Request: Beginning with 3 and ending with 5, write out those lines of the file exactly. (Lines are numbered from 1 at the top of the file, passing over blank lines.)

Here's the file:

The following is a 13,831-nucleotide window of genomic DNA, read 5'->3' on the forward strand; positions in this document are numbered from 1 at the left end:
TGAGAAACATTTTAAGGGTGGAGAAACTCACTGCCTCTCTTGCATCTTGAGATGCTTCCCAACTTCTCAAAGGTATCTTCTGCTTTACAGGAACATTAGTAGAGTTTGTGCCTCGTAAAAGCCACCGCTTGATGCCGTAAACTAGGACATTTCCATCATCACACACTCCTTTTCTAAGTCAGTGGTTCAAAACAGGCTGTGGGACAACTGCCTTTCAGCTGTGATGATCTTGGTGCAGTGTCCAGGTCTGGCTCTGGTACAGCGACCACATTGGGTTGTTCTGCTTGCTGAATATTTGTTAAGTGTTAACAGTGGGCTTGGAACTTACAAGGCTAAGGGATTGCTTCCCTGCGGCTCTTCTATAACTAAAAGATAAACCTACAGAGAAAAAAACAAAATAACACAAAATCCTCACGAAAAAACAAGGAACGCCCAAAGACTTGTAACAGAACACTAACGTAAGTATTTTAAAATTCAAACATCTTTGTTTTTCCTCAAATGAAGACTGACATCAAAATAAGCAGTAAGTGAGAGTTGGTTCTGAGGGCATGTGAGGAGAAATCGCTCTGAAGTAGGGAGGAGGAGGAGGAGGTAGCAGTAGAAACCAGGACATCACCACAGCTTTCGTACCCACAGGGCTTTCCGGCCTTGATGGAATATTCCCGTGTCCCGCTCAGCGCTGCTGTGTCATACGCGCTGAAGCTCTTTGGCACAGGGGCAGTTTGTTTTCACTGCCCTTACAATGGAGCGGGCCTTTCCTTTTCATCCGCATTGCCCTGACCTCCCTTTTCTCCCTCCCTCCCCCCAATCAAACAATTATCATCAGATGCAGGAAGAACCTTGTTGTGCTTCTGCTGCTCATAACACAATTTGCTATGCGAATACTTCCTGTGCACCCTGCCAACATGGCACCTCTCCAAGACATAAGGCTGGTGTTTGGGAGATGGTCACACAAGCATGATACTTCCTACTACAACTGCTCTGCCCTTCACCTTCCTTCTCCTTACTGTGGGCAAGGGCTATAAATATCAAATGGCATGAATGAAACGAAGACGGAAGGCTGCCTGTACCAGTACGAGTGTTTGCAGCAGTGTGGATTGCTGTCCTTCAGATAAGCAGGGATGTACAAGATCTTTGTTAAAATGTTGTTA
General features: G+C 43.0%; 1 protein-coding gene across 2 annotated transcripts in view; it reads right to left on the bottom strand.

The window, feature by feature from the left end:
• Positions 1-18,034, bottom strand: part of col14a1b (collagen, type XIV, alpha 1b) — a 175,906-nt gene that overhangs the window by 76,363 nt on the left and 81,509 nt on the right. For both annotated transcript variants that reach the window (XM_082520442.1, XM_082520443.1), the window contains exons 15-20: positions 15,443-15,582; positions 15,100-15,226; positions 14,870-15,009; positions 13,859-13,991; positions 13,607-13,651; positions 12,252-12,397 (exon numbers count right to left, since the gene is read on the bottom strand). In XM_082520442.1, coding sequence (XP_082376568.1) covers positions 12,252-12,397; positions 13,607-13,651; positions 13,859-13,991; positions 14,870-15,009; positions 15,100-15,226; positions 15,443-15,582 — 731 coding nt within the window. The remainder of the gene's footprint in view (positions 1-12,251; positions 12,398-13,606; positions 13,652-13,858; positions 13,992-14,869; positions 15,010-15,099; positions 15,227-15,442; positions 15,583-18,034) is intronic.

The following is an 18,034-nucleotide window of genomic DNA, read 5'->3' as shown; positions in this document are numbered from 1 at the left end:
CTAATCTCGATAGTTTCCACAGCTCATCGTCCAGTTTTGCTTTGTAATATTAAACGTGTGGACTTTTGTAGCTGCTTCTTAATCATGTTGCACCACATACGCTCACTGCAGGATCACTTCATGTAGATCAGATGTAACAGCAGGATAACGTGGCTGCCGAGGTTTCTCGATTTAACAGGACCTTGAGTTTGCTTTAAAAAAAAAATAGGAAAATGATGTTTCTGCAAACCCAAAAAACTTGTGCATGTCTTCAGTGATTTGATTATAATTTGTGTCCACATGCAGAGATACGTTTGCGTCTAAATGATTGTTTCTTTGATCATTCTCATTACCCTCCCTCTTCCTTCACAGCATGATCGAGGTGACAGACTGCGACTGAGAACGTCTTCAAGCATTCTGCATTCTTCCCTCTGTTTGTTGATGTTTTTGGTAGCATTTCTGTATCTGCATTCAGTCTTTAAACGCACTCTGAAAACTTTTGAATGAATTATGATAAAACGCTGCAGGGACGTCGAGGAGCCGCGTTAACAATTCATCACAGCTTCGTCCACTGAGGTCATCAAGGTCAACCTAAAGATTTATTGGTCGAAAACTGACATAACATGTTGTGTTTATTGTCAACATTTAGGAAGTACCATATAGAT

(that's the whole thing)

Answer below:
General features: G+C 43.0%; 1 protein-coding gene across 2 annotated transcripts in view; it reads right to left on the bottom strand.

The window, feature by feature from the left end:
• Positions 1-18,034, bottom strand: part of col14a1b (collagen, type XIV, alpha 1b) — a 175,906-nt gene that overhangs the window by 76,363 nt on the left and 81,509 nt on the right. For both annotated transcript variants that reach the window (XM_082520442.1, XM_082520443.1), the window contains exons 15-20: positions 15,443-15,582; positions 15,100-15,226; positions 14,870-15,009; positions 13,859-13,991; positions 13,607-13,651; positions 12,252-12,397 (exon numbers count right to left, since the gene is read on the bottom strand). In XM_082520442.1, coding sequence (XP_082376568.1) covers positions 12,252-12,397; positions 13,607-13,651; positions 13,859-13,991; positions 14,870-15,009; positions 15,100-15,226; positions 15,443-15,582 — 731 coding nt within the window. The remainder of the gene's footprint in view (positions 1-12,251; positions 12,398-13,606; positions 13,652-13,858; positions 13,992-14,869; positions 15,010-15,099; positions 15,227-15,442; positions 15,583-18,034) is intronic.